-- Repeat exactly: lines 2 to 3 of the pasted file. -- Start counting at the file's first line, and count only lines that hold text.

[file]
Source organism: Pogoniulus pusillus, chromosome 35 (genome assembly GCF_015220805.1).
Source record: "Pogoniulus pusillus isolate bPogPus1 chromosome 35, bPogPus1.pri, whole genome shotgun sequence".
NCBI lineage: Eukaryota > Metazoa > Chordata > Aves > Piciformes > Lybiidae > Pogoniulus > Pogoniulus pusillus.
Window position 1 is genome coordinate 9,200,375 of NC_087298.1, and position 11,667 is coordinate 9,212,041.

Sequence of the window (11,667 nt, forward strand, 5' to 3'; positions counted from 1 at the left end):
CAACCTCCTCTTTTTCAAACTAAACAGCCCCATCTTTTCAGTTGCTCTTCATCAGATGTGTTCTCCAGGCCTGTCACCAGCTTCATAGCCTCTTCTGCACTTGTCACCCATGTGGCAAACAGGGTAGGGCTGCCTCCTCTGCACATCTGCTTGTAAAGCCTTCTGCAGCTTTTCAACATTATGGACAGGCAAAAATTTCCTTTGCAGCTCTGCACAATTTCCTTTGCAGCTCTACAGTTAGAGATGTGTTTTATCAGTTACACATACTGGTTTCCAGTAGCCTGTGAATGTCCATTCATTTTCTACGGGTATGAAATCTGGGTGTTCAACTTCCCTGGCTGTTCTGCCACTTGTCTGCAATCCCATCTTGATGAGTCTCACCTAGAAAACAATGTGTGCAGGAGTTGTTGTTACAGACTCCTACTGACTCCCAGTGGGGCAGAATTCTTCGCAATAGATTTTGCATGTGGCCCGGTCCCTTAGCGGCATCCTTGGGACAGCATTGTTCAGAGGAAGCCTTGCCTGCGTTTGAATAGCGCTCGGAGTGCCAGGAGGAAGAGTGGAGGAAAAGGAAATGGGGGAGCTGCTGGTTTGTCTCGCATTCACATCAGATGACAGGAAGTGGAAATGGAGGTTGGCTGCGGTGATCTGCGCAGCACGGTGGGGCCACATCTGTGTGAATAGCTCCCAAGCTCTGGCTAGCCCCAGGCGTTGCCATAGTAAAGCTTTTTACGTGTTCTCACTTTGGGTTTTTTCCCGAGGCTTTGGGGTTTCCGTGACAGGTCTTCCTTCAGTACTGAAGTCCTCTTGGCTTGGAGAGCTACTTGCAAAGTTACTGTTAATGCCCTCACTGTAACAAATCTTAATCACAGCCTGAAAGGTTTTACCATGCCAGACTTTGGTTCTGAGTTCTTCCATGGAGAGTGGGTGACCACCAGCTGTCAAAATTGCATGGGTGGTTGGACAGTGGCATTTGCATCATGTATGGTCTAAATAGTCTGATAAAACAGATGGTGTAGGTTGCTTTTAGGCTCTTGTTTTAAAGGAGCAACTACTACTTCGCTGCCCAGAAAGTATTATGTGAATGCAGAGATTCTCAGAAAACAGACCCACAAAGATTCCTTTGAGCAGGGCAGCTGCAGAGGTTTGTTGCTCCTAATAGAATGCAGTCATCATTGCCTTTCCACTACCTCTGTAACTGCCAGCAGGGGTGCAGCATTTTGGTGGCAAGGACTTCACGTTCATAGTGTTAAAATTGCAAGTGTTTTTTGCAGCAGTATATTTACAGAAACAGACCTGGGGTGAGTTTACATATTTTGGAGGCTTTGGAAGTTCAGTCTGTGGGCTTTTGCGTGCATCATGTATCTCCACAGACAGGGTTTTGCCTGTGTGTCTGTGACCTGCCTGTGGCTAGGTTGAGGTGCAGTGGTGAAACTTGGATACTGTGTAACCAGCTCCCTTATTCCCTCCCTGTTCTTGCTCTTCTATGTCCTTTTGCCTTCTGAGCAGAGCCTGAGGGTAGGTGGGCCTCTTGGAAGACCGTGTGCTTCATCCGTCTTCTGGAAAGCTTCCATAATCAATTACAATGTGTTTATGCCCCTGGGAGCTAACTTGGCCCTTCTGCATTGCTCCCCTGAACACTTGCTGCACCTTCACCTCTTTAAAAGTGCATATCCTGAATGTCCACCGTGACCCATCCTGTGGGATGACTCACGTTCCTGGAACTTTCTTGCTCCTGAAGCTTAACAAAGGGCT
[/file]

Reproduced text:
Source record: "Pogoniulus pusillus isolate bPogPus1 chromosome 35, bPogPus1.pri, whole genome shotgun sequence".
NCBI lineage: Eukaryota > Metazoa > Chordata > Aves > Piciformes > Lybiidae > Pogoniulus > Pogoniulus pusillus.